How to tell the difference between a conspiracy theory and a theory about a conspiracy

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Part 2/5: A theory of theories

Unlike a scientific theory, which is subject to the scientific method, a conspiracy theory is subject to an investigative procedure, which seeks to determine the extent to which an evidence base supporting an allegation is strong enough to justify a conviction. An investigative procedure describes the gathering and analysis of information with the purpose of enabling a hypothetical deliberative agreement among a group of well informed, impartial and reasonable human beings based entirely on the body of evidence available. It follows that a “theory” in this sense consists of one or more theory-specific conclusions which are supported by an evidence base which is composed of data points (facts, statistics, observations, etc.) and premises. Premises represent truth-claims with varying levels of confidence, ranging from speculative claims (conjectures, assumptions, hypotheses, etc.) over interpretations of data points (e.g. in terms of correlations, causal relationships, natural laws, etc.) to factual statements and logical conclusions. Data points and premises are based on sources which can be analyzed for their credibility in order to justify higher levels of confidence. In an investigative procedure a minimum level of credibility/confidence is required for pieces of evidence to be admissible.

In contrast to the term “conspiracy theory,” the expression “theory about a conspiracy” shall be used henceforth to describe a “strong” theory, one which has passed diligent scrutiny and is substantially more likely to be true. But how can we tell the difference between a “conspiracy theory” from a “theory about a conspiracy?” What differentiates a “strong” theory from a “weak” theory? The quality of a theory depends on at least three factors: 1) its logical coherence (taking into account the possibility of common cognitive biases), 2) its openness to improvement/refutation (drawing on Karl Popper’s criterion of falsifiability, sufficiently credible pieces of new evidence result in a corresponding improvement of the theory, including its refutation), and 3) the strength of its evidence base. Accordingly, theories can be considered strong when they exhibit all of the following characteristics (and weak to the extent that one or more of these criteria is not being met): they are logically coherent, open to improvement/refutation, and based on a strong evidence base. The strength of an evidence base can be determined by the extent by which it meets all of the following criteria:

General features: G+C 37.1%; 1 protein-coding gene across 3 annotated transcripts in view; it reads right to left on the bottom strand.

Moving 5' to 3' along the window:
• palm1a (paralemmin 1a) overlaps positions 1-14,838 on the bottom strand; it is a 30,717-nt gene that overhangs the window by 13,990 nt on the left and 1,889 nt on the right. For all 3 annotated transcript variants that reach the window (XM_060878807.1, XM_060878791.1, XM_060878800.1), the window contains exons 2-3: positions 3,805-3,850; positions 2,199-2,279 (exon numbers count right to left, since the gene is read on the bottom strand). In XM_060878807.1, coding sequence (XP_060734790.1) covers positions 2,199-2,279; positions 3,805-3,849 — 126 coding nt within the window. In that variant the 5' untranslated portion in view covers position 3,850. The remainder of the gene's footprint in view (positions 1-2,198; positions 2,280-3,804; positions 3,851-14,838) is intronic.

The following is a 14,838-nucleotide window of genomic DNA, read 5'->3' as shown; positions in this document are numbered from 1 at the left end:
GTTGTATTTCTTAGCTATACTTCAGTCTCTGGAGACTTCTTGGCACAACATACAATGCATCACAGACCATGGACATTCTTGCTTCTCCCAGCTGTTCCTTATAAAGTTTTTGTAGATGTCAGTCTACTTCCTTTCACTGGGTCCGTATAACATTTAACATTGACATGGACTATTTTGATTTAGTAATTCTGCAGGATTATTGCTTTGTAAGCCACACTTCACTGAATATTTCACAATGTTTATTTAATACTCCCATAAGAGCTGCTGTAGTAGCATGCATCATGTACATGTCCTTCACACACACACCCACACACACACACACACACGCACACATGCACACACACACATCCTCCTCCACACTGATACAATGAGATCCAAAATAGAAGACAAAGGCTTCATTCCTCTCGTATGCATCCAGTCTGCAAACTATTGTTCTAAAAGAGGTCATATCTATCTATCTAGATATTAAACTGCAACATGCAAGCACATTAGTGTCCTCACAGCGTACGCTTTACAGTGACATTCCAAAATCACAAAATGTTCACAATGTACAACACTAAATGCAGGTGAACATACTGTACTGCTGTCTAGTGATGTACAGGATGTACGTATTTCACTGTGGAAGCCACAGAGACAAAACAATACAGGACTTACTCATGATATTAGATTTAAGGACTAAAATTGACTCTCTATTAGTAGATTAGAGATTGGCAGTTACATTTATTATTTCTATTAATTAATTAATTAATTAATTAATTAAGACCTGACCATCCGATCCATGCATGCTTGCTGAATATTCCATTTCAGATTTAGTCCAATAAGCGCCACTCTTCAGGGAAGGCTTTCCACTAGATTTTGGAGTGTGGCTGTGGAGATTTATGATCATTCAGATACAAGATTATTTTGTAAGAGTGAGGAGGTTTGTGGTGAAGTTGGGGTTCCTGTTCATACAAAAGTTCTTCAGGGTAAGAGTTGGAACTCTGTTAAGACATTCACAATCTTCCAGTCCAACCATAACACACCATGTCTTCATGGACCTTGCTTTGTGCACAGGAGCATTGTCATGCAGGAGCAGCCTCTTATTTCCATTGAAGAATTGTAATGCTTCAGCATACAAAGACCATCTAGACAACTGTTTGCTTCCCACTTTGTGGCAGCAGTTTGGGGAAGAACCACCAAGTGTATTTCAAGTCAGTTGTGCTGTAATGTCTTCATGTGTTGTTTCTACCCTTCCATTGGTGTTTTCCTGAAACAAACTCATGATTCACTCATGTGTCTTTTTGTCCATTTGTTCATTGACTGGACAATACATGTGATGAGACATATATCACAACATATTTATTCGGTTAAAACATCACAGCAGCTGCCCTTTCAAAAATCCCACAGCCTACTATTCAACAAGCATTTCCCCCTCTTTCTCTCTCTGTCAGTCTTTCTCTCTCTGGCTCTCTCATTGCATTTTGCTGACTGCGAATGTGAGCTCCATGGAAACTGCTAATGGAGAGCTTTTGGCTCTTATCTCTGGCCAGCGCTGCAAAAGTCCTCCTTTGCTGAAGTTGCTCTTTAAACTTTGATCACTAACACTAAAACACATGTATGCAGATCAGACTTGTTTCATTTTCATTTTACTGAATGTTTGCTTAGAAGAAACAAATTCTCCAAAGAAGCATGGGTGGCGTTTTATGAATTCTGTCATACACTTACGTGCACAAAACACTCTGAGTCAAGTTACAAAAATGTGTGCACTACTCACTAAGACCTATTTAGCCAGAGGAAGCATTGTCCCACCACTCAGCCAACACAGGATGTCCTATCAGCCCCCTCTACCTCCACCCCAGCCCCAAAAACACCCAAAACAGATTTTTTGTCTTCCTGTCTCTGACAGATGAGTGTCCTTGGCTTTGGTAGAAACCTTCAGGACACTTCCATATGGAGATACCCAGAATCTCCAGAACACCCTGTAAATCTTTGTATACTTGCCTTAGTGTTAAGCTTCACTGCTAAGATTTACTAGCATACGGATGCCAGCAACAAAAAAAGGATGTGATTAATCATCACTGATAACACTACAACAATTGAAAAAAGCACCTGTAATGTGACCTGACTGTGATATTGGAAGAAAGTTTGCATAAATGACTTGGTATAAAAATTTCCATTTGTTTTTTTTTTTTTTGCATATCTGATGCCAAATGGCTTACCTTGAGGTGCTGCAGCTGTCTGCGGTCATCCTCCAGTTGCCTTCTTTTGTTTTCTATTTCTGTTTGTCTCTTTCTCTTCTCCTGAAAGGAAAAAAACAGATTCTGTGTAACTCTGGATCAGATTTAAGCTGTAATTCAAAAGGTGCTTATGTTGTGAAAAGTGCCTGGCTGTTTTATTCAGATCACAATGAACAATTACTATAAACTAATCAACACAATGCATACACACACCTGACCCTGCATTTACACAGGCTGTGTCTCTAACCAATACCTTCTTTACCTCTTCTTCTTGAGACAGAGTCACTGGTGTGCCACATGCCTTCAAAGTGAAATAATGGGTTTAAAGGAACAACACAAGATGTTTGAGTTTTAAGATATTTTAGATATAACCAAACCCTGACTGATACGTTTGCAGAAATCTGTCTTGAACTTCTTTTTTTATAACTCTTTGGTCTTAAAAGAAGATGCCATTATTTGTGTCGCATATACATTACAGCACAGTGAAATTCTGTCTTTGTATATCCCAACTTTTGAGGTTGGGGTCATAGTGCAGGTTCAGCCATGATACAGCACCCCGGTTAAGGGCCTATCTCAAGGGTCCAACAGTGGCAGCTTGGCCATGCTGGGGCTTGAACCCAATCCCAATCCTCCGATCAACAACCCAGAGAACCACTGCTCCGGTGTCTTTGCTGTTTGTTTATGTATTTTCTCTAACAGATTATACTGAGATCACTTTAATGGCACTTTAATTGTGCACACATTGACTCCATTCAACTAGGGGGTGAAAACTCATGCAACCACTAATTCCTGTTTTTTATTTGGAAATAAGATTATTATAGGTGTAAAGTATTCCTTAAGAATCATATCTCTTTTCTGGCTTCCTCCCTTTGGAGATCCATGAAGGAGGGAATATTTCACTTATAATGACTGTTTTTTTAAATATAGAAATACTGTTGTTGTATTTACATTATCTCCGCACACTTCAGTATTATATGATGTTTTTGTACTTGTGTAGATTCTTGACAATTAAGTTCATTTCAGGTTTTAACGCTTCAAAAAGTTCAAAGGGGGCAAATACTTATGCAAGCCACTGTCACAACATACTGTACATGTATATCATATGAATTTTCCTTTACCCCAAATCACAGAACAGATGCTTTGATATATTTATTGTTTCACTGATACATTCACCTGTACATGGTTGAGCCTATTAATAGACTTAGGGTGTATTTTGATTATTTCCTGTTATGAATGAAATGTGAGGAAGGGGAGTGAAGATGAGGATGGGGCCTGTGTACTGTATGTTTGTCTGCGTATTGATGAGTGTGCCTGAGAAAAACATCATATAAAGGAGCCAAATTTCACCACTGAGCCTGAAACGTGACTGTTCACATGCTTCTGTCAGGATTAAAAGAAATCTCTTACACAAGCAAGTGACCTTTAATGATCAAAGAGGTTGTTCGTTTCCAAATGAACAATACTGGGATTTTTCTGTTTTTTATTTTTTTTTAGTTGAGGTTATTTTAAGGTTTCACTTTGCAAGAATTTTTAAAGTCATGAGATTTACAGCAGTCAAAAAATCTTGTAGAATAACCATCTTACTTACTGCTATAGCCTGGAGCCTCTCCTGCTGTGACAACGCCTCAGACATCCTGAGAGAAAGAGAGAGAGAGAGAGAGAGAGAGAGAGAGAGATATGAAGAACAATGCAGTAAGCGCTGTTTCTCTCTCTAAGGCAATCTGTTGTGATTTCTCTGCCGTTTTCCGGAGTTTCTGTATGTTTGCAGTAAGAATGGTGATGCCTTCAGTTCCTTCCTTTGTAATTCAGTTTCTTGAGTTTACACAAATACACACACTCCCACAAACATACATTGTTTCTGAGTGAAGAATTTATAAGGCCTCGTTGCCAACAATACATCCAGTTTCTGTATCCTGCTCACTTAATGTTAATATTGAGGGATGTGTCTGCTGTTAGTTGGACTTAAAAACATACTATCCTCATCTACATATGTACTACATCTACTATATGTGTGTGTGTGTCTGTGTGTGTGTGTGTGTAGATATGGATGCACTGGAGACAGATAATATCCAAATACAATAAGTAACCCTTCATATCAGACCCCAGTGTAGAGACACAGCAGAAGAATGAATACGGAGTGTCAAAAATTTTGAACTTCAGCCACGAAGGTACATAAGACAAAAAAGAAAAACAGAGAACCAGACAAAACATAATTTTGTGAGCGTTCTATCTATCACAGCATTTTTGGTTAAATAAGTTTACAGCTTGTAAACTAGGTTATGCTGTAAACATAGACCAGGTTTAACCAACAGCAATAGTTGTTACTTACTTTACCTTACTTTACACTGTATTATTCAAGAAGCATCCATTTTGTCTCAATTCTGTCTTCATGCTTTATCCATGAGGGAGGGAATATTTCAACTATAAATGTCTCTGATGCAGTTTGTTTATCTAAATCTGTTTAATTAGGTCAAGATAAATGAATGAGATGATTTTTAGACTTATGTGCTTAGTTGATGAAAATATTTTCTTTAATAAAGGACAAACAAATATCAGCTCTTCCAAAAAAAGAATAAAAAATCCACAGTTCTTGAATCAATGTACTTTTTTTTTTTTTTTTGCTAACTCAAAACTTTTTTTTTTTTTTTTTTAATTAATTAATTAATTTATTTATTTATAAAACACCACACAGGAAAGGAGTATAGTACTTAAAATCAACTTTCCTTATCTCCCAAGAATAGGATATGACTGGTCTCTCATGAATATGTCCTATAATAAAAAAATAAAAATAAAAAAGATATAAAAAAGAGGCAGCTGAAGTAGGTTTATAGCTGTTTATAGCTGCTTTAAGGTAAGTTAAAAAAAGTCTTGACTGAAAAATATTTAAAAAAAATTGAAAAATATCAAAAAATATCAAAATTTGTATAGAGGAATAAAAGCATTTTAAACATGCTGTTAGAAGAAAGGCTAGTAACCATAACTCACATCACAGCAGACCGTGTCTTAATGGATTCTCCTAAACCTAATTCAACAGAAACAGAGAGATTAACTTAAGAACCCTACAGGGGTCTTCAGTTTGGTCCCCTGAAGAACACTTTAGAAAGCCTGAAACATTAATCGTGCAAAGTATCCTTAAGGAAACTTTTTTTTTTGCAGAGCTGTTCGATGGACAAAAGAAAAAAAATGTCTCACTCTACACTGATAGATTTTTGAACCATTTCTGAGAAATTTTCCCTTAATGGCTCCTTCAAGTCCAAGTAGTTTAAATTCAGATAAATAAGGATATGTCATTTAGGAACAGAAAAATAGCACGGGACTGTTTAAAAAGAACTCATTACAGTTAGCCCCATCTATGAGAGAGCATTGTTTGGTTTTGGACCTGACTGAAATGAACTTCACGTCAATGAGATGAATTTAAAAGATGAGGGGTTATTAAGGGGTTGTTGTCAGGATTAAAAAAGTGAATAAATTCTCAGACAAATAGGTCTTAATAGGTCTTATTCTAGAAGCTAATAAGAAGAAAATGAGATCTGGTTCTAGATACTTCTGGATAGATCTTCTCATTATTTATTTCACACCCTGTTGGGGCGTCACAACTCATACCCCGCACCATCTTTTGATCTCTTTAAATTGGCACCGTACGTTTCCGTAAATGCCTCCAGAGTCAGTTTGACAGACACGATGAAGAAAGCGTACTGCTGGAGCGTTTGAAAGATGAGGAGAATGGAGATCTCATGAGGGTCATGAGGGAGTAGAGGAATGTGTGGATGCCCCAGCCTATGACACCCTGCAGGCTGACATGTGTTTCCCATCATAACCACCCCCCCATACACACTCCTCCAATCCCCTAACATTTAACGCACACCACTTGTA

• Relevance and significance: This criterion suggests that in general, each piece of evidence provided in support of a theory should make a substantial contribution to the theory’s strength. Moreover, pieces of evidence should receive visibility and recognition in proportion to their relative importance or weight. Marginally and tangentially supportive pieces of information may be left out for the sake of clarity.
  • Factuality and rationality/scientificality: The criterion of factuality and rationality/scientificality requires that pieces of evidence are consistent with facts and other well-established rational/scientific findings. The strength of a theory is drastically reduced when pieces of evidence are contradicted by independent fact checking efforts or well established rational/scientific findings. In this context, we can observe that conspiracy theories are often used to deny established scientific findings that might contradict politically preferred premises. The strength of a theory is further increased when a relatively high proportion of independent subject matter experts come to a high level of agreement. In its fifth assessment report, the IPCC defined confidence as a combination of the level of expert agreement on the one hand (low, medium, high) and the robustness of available evidence (low, medium, robust) on the other. While it may be possible to corrupt individual scientists to serve as biased paid experts, a whole international scientific community cannot be corrupted (or manipulated) that easily. Finally, factuality and rationality/scientificality demand minimum speculation: The total evidence base should as much as possible rely on factual and rational/scientific truth-claims and only if necessary on subjective and speculative truth-claims. This criterion also suggests that pieces of unconscious speculation — premises that are mistakenly taken for granted without sufficient justification — need to be identified and discounted as such.